If any of the above statements are appropriate for describing your health, we recommend that you consult with your family or sports doctor about your participation in the “Danske Bank Vilnius Marathon“.
We highly recommend consultations with doctors and diagnostic tests for those who intend to run the longest distances (42,195 k and 21,098 k).
This health questionnaire is designed only to give you a closer look at your health and your ability to participate in the “Danske Bank Vilnius Marathon“.
A marathon is a running distance of 42.195 km that demands both, physical and mental preparation. You should not start if you have any health problems or feel uneasy on race day. Even a temporary cold or minor pains could be an indication that this running distance is potentially harmful and even dangerous. If you are not completely sure about your preparation, we would recommend consulting with medical specialists.
Important information before “Danske Bank Vilnius Marathon“
You must consult a medical specialist and go through necessary tests if:
- You are currently using medication from high blood pressure, blood thinning medicine or any other type of prescription medication.
- Have heart problems, have complained about abnormal heart rate (arrhythmia), have or had issues with myocardial disease, epilepsy or similar medical cases.
We recommend to reconsider your participation if:
- You have high fever on race day. Running will demand far more energy, especially if you have had experience with any of the medical conditions mentioned above.
- You had a virus a week before “Danske Bank Vilnius Marathon“ – fever, felt muscle pains and/or were treated with antibiotics. These factors have an impact on your body‘s immune system and prevent the cells from reproducing fast enough to cope with high levels of physical activity.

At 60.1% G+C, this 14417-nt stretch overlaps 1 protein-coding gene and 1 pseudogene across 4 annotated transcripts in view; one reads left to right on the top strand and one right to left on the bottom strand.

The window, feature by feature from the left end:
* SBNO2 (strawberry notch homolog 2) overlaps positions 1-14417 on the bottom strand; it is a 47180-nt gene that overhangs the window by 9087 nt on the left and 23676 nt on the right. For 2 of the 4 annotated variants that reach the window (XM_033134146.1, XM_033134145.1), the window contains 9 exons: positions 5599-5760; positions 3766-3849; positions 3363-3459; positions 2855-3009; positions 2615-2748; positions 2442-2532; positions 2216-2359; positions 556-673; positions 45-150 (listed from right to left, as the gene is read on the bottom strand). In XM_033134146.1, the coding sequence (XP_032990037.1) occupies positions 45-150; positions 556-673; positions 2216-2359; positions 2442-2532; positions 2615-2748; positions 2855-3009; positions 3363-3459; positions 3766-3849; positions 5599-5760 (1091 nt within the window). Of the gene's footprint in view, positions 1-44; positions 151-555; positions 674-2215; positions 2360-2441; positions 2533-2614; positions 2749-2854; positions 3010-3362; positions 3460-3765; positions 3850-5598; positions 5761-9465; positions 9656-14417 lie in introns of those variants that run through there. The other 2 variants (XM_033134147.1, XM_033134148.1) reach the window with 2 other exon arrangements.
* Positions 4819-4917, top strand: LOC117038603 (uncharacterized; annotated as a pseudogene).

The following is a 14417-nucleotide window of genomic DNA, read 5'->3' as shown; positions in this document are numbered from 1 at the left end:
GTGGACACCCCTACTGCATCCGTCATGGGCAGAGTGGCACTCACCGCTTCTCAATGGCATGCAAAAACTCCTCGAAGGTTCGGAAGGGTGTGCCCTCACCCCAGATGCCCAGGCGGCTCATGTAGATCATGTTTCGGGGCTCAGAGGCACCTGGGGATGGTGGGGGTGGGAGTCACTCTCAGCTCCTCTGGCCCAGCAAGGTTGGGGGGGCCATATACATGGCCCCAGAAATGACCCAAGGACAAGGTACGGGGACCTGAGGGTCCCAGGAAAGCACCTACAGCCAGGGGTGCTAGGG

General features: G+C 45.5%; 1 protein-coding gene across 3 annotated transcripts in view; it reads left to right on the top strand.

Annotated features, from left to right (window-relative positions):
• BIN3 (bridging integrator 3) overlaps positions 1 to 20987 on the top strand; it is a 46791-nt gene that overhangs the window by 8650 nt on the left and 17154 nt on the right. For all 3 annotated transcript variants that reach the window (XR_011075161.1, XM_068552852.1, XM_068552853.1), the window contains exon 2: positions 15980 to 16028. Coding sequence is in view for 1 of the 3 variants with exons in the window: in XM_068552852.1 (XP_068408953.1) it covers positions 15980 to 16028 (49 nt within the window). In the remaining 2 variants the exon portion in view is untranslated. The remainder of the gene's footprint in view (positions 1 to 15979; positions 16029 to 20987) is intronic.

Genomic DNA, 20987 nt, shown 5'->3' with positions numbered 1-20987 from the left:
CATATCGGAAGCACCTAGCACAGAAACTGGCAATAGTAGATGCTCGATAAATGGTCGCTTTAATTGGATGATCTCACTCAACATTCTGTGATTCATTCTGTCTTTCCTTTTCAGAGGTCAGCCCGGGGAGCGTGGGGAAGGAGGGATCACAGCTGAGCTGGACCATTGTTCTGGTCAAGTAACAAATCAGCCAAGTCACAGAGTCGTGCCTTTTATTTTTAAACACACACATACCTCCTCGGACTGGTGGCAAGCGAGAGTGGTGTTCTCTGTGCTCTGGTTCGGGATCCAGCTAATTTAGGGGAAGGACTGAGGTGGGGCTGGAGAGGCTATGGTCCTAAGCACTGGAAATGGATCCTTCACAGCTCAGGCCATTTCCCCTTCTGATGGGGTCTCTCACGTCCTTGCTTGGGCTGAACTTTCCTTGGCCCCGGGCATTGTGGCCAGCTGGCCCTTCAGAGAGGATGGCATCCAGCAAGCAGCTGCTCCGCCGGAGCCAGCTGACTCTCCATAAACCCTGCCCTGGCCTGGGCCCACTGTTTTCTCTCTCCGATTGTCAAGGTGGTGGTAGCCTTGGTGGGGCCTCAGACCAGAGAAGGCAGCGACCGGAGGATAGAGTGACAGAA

- You feel symptoms of a cold on race day: sore throat, dizziness.
- You have injured your ankle, feel pain in your Achilles tendon, your knees are swollen or hurting.
Preparation a day before the marathon:
- Fill out the other side of your running bib with your name, last name, telephone number, important information about any medical conditions and medication you are prescribed.
- Try to eat food with lots of carbohydrates to provide energy.
- Drink enough liquids. Runners sometimes forget this rule, especially when the race is further away.
- If the marathon starts early in the morning, not eating late at night will give your body enought time to digest and also sleep better.
- Cut your toe nails and refresh your feet.
On race day:
- Do not shock your body with unfamiliar food. Make sure to get some energy and drink enough liquids.
- Put cream, special balm or vaseline on your thighs and upper arm to prevent fricton
- Tape your nipples with medical tape
- If you easily geet blisters, put special band-aids in the most common places to prevent them from causing pain.
- If you feel nervous, lie down on the bench and breathe deeply. You can also try listening to music or simply chatting to other participants.
The importance of liquids
You are going to lose a lot of liquids during the race, so make sure to start hydrating yourself several hours before the start. During the race drink when you feel thirsty. We recommend drinking one or two cups at each of the refreshment zones, which will offer both, water and isotonic drinks. Avoid large amounts of water – overhydration is dangerous.
During the marathon an individual needs around 3 liters of liquids. If the race takes place more than 4 hours during warm temperatures you should also use mineral supplements.
Care about yourself
Do not try to run at previously unfamiliar speed, find your own pace. If it becomes difficult to maintain the same pace, follow one of the time pacers. If the weather is hot, make sure you have a cap or any other protection from the sun. If you are tired, slow down your pace and save your energy for the finish line. Remember that there is nothing shameful about withdrawing from the race if you are tired or injured. If you feel nauseous, visit any of the medical stations or contact medical volunteers on the race course. They will be able to assist you properly and call the operative medical team if needed.
Most importantly, enjoy the race even if you are not participating. Watch it and cheer on your fellow runners! After all, your health is the most important thing.